50 Weeks of Mathematics

You know that I write slowly. This is chiefly because I am never satisfied until I have said as much as possible in a few words, and writing briefly takes far more time than writing at length.

– Karl Friedrich Gauss

Completely disregarding Gauss’ sage advice, I commit to “sketching” (see my previous blog post: The Importance of Sketching) 50 Mathematical Topics in 50 weeks for your reading pleasure.

A sketch of the proposed topics are as follows:

Sunday 29 March 2015 Week 1 Set Theory
Sunday 5 April 2015 Week 2 Mathematical Logic
Sunday 12 April 2015 Week 3 How to Prove It – Mathematical Proof
Sunday 19 April 2015 Week 4 Single Variable Calculus
Sunday 26 April 2015 Week 5 Linear Algebra I
Sunday 3 May 2015 Week 6 Linear Algebra II
Sunday 10 May 2015 Week 7 Multi variable Calculus I
Sunday 17 May 2015 Week 8 Multi variable Calculus II
Sunday 24 May 2015 Week 9 An Introduction to Probability
Sunday 31 May 2015 Week 10 Computability Theory
Sunday 7 June 2015 Week 11 Group Theory
Sunday 14 June 2015 Week 12 Graph Theory
Sunday 21 June 2015 Week 13 Euclidean Geometry
Sunday 28 June 2015 Week 14 Analysis I
Sunday 5 July 2015 Week 15 Analysis II
Sunday 12 July 2015 Week 16 Analysis III
Sunday 19 July 2015 Week 17 Elementary Number Theory I
Sunday 26 July 2015 Week 18 Elementary Number Theory II
Sunday 2 August 2015 Week 19 Abstract Algebra – Rings and Fields
Sunday 9 August 2015 Week 20 Abstract Algebra – Vector Spaces and Modules
Sunday 16 August 2015 Week 21 Abstract Algebra – Galois Theory
Sunday 23 August 2015 Week 22 Topology I
Sunday 30 August 2015 Week 23 Topology II
Sunday 6 September 2015 Week 24 Complex Analysis I
Sunday 13 September 2015 Week 25 Complex Analysis II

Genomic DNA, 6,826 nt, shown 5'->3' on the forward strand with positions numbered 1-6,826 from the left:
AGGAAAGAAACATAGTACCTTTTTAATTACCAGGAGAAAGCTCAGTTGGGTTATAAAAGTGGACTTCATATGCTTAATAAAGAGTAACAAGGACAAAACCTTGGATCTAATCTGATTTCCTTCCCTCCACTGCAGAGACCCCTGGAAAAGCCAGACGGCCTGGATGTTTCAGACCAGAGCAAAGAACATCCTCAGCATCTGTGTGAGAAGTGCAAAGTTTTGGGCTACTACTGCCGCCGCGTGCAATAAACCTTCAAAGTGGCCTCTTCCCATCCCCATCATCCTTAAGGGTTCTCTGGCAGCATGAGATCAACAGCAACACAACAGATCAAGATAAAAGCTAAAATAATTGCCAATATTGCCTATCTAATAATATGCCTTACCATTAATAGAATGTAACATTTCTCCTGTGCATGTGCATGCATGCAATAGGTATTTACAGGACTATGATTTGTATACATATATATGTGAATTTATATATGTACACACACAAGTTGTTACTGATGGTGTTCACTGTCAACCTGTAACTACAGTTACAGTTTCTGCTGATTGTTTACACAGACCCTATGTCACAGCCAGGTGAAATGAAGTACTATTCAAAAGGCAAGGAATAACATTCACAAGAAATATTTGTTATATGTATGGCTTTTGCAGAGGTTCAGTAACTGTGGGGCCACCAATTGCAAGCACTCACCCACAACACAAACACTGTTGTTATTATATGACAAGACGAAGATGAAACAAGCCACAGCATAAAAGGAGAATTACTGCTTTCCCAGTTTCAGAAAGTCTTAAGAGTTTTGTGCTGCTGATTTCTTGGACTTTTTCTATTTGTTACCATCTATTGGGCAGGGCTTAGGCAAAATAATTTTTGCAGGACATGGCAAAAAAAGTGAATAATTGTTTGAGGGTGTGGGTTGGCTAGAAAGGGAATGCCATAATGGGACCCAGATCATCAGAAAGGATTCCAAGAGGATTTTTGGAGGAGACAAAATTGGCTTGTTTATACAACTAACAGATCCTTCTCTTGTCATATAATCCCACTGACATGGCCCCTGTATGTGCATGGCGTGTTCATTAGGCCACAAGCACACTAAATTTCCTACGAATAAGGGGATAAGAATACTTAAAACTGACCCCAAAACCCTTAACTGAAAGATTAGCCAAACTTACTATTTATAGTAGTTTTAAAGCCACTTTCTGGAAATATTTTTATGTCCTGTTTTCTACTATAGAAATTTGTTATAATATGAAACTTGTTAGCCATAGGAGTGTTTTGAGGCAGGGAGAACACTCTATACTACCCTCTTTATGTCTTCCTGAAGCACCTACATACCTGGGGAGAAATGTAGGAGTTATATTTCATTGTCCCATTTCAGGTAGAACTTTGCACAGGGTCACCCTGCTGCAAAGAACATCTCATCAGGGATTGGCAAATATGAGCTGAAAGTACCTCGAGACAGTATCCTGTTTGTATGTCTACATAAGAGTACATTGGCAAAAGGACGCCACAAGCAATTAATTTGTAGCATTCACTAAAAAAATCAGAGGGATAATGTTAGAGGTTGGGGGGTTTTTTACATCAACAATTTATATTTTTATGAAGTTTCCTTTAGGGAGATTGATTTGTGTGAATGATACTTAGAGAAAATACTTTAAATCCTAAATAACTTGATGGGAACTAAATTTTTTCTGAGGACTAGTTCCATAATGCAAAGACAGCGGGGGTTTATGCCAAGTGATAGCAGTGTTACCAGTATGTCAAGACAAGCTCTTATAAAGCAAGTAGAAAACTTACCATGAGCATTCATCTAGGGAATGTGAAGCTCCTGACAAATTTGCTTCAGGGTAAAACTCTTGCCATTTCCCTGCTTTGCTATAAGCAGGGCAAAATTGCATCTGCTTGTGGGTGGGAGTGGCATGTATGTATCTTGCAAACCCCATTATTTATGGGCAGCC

Sunday 20 September 2015 Week 26 Ordinary Differential Equations
Sunday 27 September 2015 Week 27 Partial Differential Equations
Sunday 4 October 2015 Week 28 Measure Theory
Sunday 11 October 2015 Week 29 Statistics: A Crash Course I
Sunday 18 October 2015 Week 30 Statistics: A Crash Course II
Sunday 25 October 2015 Week 31 Electrodynamics
Sunday 1 November 2015 Week 32 An Introduction to Quantum Mechanics
Sunday 8 November 2015 Week 33 Special Relativity
Sunday 15 November 2015 Week 34 General Relativity
Sunday 22 November 2015 Week 35 Combinatorics
Sunday 29 November 2015 Week 36 Gödel’s Theorems
Sunday 6 December 2015 Week 37 Functional Analysis I
Sunday 13 December 2015 Week 38 Functional Analysis II
Sunday 20 December 2015 Week 39 Algebraic Geometry
Sunday 27 December 2015 Week 40 Algebraic Topology
Sunday 3 January 2016 Week 41 Algorithmics
Sunday 10 January 2016 Week 42 Calculus of Variations
Sunday 17 January 2016 Week 43 Elementary Fluid Dynamics
Sunday 24 January 2016 Week 44 Computational Complexity I
Sunday 31 January 2016 Week 45 Computational Complexity II
Sunday 7 February 2016 Week 46 Machine Learning I
Sunday 14 February 2016 Week 47 Machine Learning II
Sunday 21 February 2016 Week 48 Stochastic Processes
Sunday 28 February 2016 Week 49 Elementary Numerical Analysis
Sunday 6 March 2016 Week 50 Looking Back and Looking Forward

Well I am committed now. Watch this space …


Some useful Resources in compiling this sketch:

http://www.maths.cam.ac.uk/undergrad/course/

https://www.math.ucla.edu/ugrad/courses

http://www.ox.ac.uk/admissions/undergraduate/courses-listing/mathematics

http://en.wikipedia.org/wiki/Areas_of_mathematics


The End

Throughout my whole life as a mathematician, the possibility of making explicit, elegant computations has always come out by itself, as a byproduct of a thorough conceptual understanding of what was going on. Thus I never bothered about whether what would come out would be suitable for this or that, but just tried to understand – and it always turned out that understanding was all that mattered.

– Alexander Grothendieck

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3 Responses to 50 Weeks of Mathematics

  1. Chow Kim Wan says:

    Hi!

    I look forward to seeing your updates on math!

    Like

    • Chow Kim Wan says:

      What’s your favorite topic? Mine will be algebra (not the one in high school, I mean algebraic structures like groups and rings).

      Like

      • I hope to stick to the rather demanding schedule … we will see.

        Picking up on your favourite, I think one of my favourite weeks will be when we use the concepts from group theory and field theory etc. and extend them and look at Galois Theory, in particular as it applies to the Abel–Ruffini theorem.

        There are many others, my particular favourites will be Godel’s Theorems, Computational Complexity and I have a particular fondness for Graph Theory.

        I am looking forward to composing all the posts however.

        Like

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